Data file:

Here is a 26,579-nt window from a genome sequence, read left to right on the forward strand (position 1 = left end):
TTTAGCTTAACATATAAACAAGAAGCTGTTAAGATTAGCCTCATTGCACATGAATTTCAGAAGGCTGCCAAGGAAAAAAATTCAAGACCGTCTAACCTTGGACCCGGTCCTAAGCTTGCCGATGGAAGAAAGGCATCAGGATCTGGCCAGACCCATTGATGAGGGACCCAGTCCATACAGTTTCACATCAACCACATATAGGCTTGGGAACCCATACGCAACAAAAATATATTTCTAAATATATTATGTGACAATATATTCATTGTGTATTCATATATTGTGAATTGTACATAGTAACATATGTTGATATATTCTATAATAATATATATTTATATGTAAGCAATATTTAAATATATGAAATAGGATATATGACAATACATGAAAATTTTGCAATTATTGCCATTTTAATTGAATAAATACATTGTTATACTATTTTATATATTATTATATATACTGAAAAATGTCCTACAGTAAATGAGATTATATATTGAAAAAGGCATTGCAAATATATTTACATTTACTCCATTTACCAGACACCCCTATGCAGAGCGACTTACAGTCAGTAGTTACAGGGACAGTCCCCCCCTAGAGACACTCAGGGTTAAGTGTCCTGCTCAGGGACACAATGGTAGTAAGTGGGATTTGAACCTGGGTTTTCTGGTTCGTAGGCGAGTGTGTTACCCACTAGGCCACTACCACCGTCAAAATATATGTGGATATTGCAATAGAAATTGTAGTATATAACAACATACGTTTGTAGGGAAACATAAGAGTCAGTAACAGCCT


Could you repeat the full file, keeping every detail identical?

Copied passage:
Here is a 26,579-nt window from a genome sequence, read left to right on the forward strand (position 1 = left end):
TTTAGCTTAACATATAAACAAGAAGCTGTTAAGATTAGCCTCATTGCACATGAATTTCAGAAGGCTGCCAAGGAAAAAAATTCAAGACCGTCTAACCTTGGACCCGGTCCTAAGCTTGCCGATGGAAGAAAGGCATCAGGATCTGGCCAGACCCATTGATGAGGGACCCAGTCCATACAGTTTCACATCAACCACATATAGGCTTGGGAACCCATACGCAACAAAAATATATTTCTAAATATATTATGTGACAATATATTCATTGTGTATTCATATATTGTGAATTGTACATAGTAACATATGTTGATATATTCTATAATAATATATATTTATATGTAAGCAATATTTAAATATATGAAATAGGATATATGACAATACATGAAAATTTTGCAATTATTGCCATTTTAATTGAATAAATACATTGTTATACTATTTTATATATTATTATATATACTGAAAAATGTCCTACAGTAAATGAGATTATATATTGAAAAAGGCATTGCAAATATATTTACATTTACTCCATTTACCAGACACCCCTATGCAGAGCGACTTACAGTCAGTAGTTACAGGGACAGTCCCCCCCTAGAGACACTCAGGGTTAAGTGTCCTGCTCAGGGACACAATGGTAGTAAGTGGGATTTGAACCTGGGTTTTCTGGTTCGTAGGCGAGTGTGTTACCCACTAGGCCACTACCACCGTCAAAATATATGTGGATATTGCAATAGAAATTGTAGTATATAACAACATACGTTTGTAGGGAAACATAAGAGTCAGTAACAGCCT